Principal English Translations
The School of Cyrus (translated by William Barker) 1567
The Works of Xenophon (translated by H. G. Dakyns) 1890-97
The Art of Horsemanship (translated by Morris H. Morgan) 1893
Cyropaedia (translated by Walter Miller) 1914
The March up Country (Anabasis) (translated by W. H. D. Rouse) 1948
The Persian Expedition (translated by R. Warner) 1949
Recollections of Socrates, and Socrates Defense Before the Jury (translated by A. S. Benjamin) 1965
Hiero (translated by Leo Strauss) 1968
Xenophon's Socratic Discourse: An...
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SOURCE: A preface to The School of Cyrus, by Xenophon, translated by William Barker, 1567. Reprint by Garland Publishing, Inc., 1987, pp. 1-8.
[Barker, a fellow at Oxford University, completed the first known English translation of Xenophon's Cyropaedia in 1567. In the preface that follows, Barker dedicates the work to the Earls of Pembroke and Surrey, stressing the volume's educational value.]
A Preface to the Right Honorable William, Earl of Pembroke, Lord Harbert of Cardife, knight of the honorable order of the Garter, and President of the King's Highness Council in the marches of Wales, William Bercker wishes health and honor.
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SOURCE: "On the Peculiarities of Xenophon's Style," in The Anabasis of Xenophon, Vol. I, edited and translated by Alfred Pretor, Cambridge of the University Press, 1881, pp. 17-26.
[In the following excerpt, Pretor prefaces his translation of Xenophon's Anabasis with comments on the author's limitations, including a tendency to be dry and "slovenly."]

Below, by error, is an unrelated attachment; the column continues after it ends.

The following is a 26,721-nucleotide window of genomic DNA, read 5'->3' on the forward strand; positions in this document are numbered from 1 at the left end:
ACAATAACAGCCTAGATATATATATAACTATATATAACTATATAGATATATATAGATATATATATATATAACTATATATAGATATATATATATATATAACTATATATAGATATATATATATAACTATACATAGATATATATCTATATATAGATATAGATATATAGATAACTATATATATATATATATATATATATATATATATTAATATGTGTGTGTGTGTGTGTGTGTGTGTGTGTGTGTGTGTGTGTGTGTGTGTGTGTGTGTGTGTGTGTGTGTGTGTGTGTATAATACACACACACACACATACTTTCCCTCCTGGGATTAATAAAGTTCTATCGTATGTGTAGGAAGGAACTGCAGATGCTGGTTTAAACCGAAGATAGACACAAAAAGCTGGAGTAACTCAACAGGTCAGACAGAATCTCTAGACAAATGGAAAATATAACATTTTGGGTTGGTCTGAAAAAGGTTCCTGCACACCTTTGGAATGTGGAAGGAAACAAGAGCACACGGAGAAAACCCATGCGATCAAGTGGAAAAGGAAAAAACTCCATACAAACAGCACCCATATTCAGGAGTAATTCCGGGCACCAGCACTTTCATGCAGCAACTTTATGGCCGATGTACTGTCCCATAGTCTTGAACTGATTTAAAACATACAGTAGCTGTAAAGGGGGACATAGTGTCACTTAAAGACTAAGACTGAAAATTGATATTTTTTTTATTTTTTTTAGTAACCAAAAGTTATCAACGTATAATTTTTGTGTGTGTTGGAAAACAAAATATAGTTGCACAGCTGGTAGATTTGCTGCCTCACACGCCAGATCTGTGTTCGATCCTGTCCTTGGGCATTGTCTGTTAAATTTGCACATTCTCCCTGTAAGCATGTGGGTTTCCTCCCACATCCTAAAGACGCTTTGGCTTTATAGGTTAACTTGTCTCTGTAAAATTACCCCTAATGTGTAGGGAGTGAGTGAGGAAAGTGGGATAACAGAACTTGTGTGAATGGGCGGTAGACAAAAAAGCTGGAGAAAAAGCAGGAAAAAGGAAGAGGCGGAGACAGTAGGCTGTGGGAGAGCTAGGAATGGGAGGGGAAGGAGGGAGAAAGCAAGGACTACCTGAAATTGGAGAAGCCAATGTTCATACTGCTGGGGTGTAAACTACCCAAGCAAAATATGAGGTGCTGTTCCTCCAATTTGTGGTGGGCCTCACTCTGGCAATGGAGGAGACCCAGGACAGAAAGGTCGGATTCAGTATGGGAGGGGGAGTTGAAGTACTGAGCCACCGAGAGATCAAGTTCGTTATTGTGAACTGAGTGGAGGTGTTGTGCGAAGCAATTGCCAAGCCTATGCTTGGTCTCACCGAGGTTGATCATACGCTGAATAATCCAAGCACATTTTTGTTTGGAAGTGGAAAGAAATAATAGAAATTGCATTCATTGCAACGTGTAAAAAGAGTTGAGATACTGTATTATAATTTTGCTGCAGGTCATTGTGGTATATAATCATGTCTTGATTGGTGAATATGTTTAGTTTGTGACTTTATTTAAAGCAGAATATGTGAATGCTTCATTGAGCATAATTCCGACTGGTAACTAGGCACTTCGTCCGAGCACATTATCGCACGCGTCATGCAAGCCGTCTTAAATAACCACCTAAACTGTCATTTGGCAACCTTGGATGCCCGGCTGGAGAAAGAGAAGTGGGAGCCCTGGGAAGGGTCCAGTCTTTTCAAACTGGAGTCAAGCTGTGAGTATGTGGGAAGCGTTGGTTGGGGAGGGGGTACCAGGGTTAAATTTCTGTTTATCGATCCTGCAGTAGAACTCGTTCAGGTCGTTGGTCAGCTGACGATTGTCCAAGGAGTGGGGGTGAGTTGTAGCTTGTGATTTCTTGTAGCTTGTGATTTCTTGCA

In the subject of his history Xenophon is fortunate beyond the majority of authors. The interest excited by the circumstances of the expedition and the desire to learn something of the unknown land through which the travellers made their way: above all, the dangers consequent upon the undertaking and the...
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SOURCE: "Xenophon the Precursor of Hellenism," in The Progress of Hellenism in Alexander's Empire, The University of Chicago Press, 1905, pp. 1-27.
[In the following excerpt, Mahaffey uses Xenophon as a "case study" in his discussion of the transition from "Hellendom" to Hellenism in ancient Greece; he finds Xenophon exemplary of the period in both style and content.]
… [By] "Hellenism" I mean that so-called "silver age" of Greek art and literature, when they became cosmopolitan, and not parochial; and by "Hellenistic," not only what was Greek, but what desired and assumed to be Greek, from the highest and noblest imitation down to the poorest travesty. The...
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SOURCE: "The Development of Greek Historiography after Thucydides," in The Ancient Greek Historians, 1908. Reprint by Dover Publications, 1958, pp. 150-90.
[In the excerpt that follows, Bury assesses Xenophon as one of the primary historians to follow Thucydides 's career. Of the three that he examines, he finds Xenophon the "least meritorious," but influential nonetheless.]